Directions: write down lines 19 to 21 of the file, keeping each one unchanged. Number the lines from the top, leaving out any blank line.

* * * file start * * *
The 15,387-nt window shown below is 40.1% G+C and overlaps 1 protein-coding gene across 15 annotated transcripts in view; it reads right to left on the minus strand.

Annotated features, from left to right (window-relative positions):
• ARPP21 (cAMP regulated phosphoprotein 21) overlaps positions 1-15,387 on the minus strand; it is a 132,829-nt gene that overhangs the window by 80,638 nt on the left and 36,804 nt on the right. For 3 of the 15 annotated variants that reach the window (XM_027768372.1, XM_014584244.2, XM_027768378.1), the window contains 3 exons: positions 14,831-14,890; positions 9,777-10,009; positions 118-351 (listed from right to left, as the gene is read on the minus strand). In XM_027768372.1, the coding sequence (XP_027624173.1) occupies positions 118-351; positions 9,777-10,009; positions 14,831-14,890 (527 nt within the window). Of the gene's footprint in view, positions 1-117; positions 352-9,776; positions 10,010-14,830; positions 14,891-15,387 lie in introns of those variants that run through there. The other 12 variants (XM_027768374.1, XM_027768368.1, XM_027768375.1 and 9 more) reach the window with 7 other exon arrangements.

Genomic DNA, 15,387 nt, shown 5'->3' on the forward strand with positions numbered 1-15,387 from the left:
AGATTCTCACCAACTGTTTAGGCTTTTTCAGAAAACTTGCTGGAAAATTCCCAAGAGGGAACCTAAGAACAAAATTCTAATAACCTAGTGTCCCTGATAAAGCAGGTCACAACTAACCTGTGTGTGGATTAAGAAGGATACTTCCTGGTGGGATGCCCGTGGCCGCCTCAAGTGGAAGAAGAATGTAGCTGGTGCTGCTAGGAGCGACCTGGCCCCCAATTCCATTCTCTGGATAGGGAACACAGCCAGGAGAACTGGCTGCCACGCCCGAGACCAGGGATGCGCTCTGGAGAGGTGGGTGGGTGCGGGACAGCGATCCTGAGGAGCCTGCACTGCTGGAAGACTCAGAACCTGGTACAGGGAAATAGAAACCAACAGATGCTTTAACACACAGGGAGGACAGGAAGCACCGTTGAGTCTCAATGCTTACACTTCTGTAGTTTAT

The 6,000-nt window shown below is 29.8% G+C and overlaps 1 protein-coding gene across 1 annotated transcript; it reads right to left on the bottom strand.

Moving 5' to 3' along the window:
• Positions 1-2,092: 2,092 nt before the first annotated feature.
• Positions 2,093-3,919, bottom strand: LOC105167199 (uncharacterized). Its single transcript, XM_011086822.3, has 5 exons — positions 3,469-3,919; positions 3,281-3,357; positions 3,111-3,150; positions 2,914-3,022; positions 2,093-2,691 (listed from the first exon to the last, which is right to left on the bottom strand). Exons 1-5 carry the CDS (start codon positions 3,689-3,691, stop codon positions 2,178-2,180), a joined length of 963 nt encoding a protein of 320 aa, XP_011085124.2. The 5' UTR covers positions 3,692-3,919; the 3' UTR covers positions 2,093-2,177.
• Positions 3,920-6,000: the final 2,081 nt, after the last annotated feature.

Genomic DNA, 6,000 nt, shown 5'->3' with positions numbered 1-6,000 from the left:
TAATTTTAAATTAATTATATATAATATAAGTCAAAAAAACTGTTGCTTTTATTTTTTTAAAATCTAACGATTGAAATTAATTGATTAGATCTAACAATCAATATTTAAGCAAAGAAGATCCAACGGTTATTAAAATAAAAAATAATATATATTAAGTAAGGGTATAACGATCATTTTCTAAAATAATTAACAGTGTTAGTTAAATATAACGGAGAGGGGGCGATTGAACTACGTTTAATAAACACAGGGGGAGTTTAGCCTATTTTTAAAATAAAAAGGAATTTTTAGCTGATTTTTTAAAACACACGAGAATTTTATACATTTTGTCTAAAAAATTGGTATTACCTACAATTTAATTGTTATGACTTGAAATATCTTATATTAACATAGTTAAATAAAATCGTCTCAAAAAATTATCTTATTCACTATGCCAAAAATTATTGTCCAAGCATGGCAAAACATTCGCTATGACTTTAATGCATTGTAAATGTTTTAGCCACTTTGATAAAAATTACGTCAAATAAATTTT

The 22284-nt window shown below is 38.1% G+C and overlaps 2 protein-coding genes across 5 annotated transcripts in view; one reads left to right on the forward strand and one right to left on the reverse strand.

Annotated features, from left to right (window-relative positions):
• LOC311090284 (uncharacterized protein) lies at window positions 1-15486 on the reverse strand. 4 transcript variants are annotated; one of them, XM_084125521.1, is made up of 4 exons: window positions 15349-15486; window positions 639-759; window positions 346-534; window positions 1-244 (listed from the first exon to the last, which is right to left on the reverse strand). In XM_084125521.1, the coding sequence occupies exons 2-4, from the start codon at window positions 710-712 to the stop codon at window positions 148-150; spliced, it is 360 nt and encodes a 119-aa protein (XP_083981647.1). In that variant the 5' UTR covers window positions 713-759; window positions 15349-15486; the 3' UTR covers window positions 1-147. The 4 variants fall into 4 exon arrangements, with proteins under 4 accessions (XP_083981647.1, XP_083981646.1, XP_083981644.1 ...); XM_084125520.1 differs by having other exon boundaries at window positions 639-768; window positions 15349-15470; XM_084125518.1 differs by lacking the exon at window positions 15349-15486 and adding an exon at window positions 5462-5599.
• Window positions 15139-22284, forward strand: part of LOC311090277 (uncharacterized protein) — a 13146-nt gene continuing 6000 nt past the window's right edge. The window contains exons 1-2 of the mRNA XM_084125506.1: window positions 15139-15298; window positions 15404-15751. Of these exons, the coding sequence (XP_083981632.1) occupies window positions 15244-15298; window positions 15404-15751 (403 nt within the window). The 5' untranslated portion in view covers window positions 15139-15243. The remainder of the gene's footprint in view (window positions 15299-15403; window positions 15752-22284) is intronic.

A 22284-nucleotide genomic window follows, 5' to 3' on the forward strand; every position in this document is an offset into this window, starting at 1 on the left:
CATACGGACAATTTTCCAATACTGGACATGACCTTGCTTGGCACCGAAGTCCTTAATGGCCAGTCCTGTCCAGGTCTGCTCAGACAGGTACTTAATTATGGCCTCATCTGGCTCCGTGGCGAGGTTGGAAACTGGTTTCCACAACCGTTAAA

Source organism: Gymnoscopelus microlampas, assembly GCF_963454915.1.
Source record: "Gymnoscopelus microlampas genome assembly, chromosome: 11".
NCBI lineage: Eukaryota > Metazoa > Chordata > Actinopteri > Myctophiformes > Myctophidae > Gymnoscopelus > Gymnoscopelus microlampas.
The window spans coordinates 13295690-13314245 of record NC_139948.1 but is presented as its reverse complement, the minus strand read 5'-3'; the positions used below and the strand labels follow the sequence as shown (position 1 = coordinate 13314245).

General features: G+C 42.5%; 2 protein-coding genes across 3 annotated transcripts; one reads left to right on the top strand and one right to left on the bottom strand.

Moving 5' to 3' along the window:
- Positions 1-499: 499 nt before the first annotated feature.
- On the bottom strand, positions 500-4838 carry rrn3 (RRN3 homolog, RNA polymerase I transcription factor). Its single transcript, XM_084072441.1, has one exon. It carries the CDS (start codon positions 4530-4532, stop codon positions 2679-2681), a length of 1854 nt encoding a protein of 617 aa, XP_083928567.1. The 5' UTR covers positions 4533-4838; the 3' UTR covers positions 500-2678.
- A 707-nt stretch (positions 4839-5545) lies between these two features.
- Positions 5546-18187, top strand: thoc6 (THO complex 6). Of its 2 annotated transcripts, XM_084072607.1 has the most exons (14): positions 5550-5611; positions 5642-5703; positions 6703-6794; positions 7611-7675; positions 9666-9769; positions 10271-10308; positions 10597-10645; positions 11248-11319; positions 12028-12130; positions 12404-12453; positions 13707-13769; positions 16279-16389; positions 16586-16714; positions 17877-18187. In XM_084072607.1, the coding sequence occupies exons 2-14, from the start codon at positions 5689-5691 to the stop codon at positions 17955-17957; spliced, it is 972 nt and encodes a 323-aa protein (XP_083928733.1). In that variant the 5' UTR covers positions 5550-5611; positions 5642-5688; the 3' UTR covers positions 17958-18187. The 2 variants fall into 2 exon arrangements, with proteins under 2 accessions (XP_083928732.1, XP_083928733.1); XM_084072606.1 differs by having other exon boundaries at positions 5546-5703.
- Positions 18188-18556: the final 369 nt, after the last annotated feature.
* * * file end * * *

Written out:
Source organism: Gymnoscopelus microlampas, assembly GCF_963454915.1.
Source record: "Gymnoscopelus microlampas genome assembly, chromosome: 11".
NCBI lineage: Eukaryota > Metazoa > Chordata > Actinopteri > Myctophiformes > Myctophidae > Gymnoscopelus > Gymnoscopelus microlampas.